Brief exposure to diesel exhaust can affect human brain function



A new study by researchers at the University of British Columbia and the University of Victoria shows that common levels of traffic pollution can impair human brain function in just a matter of hours.

The peer-reviewed results published in the journal environmental healthshows that just two hours of exposure to diesel exhaust causes a decrease in functional brain connectivity — a measure of how the study provides the first evidence in humans, from a controlled experiment, of altered brain network connectivity caused by air pollution.

“For several decades, scientists have believed that the brain may be protected from the harmful effects of air pollution,” said study senior author Dr. Chris Carlstein, professor and chair of the Department of Respiratory Medicine and Canada Chair of Research in Occupational and Environmental Pulmonology at the University of British Columbia. “This study, which is the first of its kind in the world, provides new evidence supporting the relationship between air pollution and cognition.”

For the study, researchers briefly exposed 25 healthy adults to diesel exhaust and filtered air at various times in a laboratory setting. Brain activity was measured before and after each exposure using functional magnetic resonance imaging (fMRI).

The researchers analyzed changes in the brain’s default mode network (DMN), a group of interconnected brain regions that play an important role in memory and internal thinking. Functional magnetic resonance imaging revealed that participants had reduced functional connectivity in diffuse areas of the DMN after exposure to diesel exhaust, compared to filtered air.

We know that altered functional connectivity in the DMN has been associated with decreased cognitive performance and depressive symptoms, so it is troubling to see traffic pollution interrupting these same networks. While more research is needed to fully understand the functional effects of these changes, it is possible that they may impair people’s thinking or their ability to function.”


Dr Judy Gorelock, professor of psychology at the University of Victoria and first author of the study

Take steps to protect yourself

Notably, the changes in the brain were temporary and the participants’ communication returned to normal after the exposure. Dr. Carlsten speculated that the effects could be long-lasting when the exposure is continuous. He said people should pay attention to the air they breathe and take appropriate steps to reduce their exposure to potentially harmful air pollutants such as vehicle exhaust.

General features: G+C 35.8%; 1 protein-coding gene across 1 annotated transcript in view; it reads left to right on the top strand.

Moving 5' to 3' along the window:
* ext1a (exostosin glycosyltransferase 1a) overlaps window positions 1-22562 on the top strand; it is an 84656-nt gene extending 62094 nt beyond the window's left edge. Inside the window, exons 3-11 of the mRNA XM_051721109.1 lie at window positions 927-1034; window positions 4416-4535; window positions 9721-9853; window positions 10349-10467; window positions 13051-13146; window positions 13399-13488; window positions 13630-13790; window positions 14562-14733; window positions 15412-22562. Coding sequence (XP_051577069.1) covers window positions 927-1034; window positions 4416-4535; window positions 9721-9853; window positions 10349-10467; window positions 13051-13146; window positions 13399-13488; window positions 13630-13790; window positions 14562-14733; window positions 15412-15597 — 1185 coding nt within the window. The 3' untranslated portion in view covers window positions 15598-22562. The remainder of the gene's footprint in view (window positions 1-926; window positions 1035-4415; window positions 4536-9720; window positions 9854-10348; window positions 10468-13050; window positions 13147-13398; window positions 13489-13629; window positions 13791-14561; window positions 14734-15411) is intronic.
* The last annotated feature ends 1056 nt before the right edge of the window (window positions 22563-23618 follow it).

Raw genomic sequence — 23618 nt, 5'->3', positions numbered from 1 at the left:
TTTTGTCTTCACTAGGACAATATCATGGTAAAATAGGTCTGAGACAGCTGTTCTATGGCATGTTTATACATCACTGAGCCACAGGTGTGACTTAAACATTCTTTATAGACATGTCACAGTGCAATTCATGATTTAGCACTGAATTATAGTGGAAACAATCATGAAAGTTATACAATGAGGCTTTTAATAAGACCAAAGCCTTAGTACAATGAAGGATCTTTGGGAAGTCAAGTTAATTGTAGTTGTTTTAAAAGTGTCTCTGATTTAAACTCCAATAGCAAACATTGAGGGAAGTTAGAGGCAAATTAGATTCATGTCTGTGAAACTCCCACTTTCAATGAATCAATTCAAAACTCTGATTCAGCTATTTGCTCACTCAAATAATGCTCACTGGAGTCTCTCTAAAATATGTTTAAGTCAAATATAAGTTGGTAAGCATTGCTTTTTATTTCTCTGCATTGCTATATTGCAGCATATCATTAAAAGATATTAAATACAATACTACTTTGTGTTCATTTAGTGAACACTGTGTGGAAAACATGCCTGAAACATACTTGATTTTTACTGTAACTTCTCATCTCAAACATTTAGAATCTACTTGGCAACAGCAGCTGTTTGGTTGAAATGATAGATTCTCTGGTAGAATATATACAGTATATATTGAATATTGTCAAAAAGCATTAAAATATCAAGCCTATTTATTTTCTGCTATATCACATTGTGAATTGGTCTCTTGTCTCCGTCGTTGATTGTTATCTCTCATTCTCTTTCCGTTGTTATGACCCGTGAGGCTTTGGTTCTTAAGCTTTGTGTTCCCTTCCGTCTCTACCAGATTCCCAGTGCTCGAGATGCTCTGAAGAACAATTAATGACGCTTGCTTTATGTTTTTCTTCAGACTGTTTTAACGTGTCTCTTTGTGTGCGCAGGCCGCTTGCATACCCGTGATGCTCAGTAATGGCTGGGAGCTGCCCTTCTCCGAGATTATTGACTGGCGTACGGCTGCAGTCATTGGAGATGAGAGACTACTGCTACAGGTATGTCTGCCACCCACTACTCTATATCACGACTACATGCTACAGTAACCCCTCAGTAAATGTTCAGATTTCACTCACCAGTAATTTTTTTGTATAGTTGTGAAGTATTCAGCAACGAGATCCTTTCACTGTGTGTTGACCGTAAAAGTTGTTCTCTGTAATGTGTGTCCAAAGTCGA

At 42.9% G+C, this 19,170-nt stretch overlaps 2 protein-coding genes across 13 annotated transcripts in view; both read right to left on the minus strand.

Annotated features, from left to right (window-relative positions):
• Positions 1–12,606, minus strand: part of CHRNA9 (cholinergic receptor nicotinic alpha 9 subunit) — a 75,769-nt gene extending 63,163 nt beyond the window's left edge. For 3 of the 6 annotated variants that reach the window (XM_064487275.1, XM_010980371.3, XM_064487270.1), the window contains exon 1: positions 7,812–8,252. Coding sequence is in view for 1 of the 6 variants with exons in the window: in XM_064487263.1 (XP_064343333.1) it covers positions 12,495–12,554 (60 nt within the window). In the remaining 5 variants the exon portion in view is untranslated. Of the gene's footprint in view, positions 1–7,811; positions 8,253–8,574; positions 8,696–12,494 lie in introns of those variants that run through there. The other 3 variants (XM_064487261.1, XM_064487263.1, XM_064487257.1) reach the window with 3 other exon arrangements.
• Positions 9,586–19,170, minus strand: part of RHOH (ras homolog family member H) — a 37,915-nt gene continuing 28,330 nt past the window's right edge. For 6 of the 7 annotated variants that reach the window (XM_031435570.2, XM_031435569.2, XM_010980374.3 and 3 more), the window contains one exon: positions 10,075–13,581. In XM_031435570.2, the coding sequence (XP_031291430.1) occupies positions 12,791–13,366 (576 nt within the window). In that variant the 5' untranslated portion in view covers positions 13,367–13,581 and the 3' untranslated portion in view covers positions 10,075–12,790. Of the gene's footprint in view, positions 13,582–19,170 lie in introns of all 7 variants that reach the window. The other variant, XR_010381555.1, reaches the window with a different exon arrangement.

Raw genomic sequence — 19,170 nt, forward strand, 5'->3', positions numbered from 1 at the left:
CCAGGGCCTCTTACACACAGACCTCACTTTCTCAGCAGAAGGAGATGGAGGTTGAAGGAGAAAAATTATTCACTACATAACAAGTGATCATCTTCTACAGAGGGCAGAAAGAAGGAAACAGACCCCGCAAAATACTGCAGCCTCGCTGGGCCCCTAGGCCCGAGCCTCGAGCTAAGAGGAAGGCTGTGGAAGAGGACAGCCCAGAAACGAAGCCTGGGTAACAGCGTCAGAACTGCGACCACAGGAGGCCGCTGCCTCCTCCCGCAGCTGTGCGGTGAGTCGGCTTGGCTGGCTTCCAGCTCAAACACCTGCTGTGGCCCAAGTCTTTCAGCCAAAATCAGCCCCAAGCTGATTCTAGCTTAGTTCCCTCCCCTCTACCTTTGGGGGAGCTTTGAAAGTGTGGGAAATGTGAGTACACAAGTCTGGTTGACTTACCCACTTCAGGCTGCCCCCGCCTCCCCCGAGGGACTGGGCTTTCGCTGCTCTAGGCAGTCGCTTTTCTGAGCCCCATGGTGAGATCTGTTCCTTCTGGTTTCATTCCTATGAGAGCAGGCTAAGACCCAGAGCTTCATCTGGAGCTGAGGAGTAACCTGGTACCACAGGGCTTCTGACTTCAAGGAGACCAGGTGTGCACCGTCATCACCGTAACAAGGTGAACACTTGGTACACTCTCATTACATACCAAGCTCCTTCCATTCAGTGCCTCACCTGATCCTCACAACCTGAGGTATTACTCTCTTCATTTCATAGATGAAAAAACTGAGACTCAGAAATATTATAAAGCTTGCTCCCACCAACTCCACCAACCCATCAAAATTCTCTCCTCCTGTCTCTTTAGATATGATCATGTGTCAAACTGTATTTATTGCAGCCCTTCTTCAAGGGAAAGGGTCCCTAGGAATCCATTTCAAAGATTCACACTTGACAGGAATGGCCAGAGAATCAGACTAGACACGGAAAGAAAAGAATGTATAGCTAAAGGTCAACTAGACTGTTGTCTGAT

“People may want to think twice the next time they’re stuck in traffic with the windows open,” said Dr. Karlstein. “It’s important to make sure your car’s air filter is working well, and if you’re walking or biking on a busy street, consider switching to a less busy road.”

While the current study only looked at the cognitive effects of pollution from traffic, Dr. Carlsten said other products of combustion are likely to be a concern.

“Air pollution is now recognized as the greatest environmental threat to human health, and we are increasingly seeing the effects across all major organ systems,” says Dr. Karlstein. “I expect that we will see similar effects on the brain from exposure to other air pollutants, such as wildfire smoke. With the increasing incidence of neurocognitive disorders, this is an important consideration for public health officials and policymakers.”

The study was conducted at the University of British Columbia’s Air Pollution Exposure Laboratory, located at Vancouver General Hospital, which is equipped with a state-of-the-art exposure booth that can simulate what it’s like to breathe a variety of air pollutants. In this study, which was carefully designed and approved for safety, the researchers used freshly generated exhaust that had been diluted and aged to reflect real-world conditions.

Source:

Journal reference:

Gawryluk, JR, et al. (2023) Brief exposure to diesel exhaust impairs brain functional connectivity in humans: a randomized controlled study. environmental health. doi.org/10.1186/s12940-023-00961-4.



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